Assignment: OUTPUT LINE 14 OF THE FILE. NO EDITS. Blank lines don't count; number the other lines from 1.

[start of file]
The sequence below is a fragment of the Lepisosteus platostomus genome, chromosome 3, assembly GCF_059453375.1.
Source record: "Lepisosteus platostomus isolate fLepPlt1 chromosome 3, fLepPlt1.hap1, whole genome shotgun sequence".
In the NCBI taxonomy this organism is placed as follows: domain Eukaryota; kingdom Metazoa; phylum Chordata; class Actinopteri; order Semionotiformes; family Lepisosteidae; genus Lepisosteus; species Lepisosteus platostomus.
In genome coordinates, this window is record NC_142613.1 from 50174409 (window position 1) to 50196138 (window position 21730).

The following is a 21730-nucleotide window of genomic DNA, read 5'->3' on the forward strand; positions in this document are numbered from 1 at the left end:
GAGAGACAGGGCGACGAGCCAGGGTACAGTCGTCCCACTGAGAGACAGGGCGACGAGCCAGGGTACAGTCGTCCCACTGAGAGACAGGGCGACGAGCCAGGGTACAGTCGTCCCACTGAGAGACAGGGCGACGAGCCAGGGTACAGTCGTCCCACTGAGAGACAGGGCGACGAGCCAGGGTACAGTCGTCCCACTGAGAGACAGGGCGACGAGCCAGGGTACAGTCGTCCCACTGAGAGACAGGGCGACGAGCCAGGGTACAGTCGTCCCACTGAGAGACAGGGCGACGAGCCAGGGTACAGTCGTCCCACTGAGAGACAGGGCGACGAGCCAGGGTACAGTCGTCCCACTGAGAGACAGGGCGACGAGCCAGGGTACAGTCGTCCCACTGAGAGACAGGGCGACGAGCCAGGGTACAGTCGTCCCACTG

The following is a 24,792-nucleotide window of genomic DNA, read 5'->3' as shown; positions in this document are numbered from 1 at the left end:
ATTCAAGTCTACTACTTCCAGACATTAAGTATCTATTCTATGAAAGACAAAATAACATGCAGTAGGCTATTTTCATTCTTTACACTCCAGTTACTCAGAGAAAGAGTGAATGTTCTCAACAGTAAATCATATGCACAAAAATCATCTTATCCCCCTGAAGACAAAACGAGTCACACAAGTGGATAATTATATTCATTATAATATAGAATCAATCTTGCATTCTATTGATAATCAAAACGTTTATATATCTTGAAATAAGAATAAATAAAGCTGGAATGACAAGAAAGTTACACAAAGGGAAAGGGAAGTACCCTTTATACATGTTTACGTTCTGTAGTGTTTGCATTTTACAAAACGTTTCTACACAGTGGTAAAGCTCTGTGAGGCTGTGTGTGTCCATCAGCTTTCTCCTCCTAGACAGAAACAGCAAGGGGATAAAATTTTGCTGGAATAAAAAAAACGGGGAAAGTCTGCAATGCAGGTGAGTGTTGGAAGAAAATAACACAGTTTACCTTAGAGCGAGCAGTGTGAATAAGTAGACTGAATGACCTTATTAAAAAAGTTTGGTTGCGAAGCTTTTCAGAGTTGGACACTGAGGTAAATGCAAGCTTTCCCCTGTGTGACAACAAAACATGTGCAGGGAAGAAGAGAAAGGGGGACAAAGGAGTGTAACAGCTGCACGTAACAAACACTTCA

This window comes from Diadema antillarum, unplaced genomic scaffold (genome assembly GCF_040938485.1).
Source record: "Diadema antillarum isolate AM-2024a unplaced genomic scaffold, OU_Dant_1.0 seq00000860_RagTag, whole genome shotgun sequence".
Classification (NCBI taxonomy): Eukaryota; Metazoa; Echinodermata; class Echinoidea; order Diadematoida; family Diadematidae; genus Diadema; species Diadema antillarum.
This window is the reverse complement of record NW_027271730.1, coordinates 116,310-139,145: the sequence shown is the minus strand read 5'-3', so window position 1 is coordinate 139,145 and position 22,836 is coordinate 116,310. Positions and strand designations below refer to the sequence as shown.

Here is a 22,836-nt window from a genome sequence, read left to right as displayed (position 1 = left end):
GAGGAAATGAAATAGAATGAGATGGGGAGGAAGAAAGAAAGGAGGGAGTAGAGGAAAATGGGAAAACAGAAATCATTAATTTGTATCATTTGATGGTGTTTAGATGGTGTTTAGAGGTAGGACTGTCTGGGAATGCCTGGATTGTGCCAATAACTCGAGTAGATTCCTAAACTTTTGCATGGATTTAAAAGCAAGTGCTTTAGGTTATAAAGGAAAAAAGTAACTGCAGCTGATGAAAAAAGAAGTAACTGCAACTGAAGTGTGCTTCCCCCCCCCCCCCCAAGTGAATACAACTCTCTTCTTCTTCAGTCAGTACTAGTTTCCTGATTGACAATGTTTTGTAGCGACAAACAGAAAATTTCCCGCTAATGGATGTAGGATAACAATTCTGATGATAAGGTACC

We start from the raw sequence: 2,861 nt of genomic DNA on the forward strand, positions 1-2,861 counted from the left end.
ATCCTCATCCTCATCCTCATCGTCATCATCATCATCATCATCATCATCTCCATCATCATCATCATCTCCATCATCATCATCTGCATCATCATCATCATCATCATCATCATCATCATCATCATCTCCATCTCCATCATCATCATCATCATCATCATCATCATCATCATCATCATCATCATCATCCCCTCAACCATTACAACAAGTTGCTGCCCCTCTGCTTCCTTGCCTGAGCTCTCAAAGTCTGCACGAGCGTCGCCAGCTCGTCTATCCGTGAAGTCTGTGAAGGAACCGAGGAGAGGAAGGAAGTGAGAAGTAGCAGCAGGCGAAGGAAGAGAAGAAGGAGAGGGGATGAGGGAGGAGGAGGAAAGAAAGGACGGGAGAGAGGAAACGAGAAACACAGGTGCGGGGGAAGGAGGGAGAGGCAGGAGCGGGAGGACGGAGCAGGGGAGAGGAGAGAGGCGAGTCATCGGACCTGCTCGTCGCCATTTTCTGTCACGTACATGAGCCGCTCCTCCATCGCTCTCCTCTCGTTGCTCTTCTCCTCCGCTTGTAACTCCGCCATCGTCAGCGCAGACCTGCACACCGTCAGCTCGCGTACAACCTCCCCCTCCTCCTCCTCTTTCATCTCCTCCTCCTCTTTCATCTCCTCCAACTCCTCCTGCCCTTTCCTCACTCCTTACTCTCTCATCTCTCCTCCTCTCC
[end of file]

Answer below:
GAGGAAATGAAATAGAATGAGATGGGGAGGAAGAAAGAAAGGAGGGAGTAGAGGAAAATGGGAAAACAGAAATCATTAATTTGTATCATTTGATGGTGTTTAGATGGTGTTTAGAGGTAGGACTGTCTGGGAATGCCTGGATTGTGCCAATAACTCGAGTAGATTCCTAAACTTTTGCATGGATTTAAAAGCAAGTGCTTTAGGTTATAAAGGAAAAAAGTAACTGCAGCTGATGAAAAAAGAAGTAACTGCAACTGAAGTGTGCTTCCCCCCCCCCCCCCAAGTGAATACAACTCTCTTCTTCTTCAGTCAGTACTAGTTTCCTGATTGACAATGTTTTGTAGCGACAAACAGAAAATTTCCCGCTAATGGATGTAGGATAACAATTCTGATGATAAGGTACC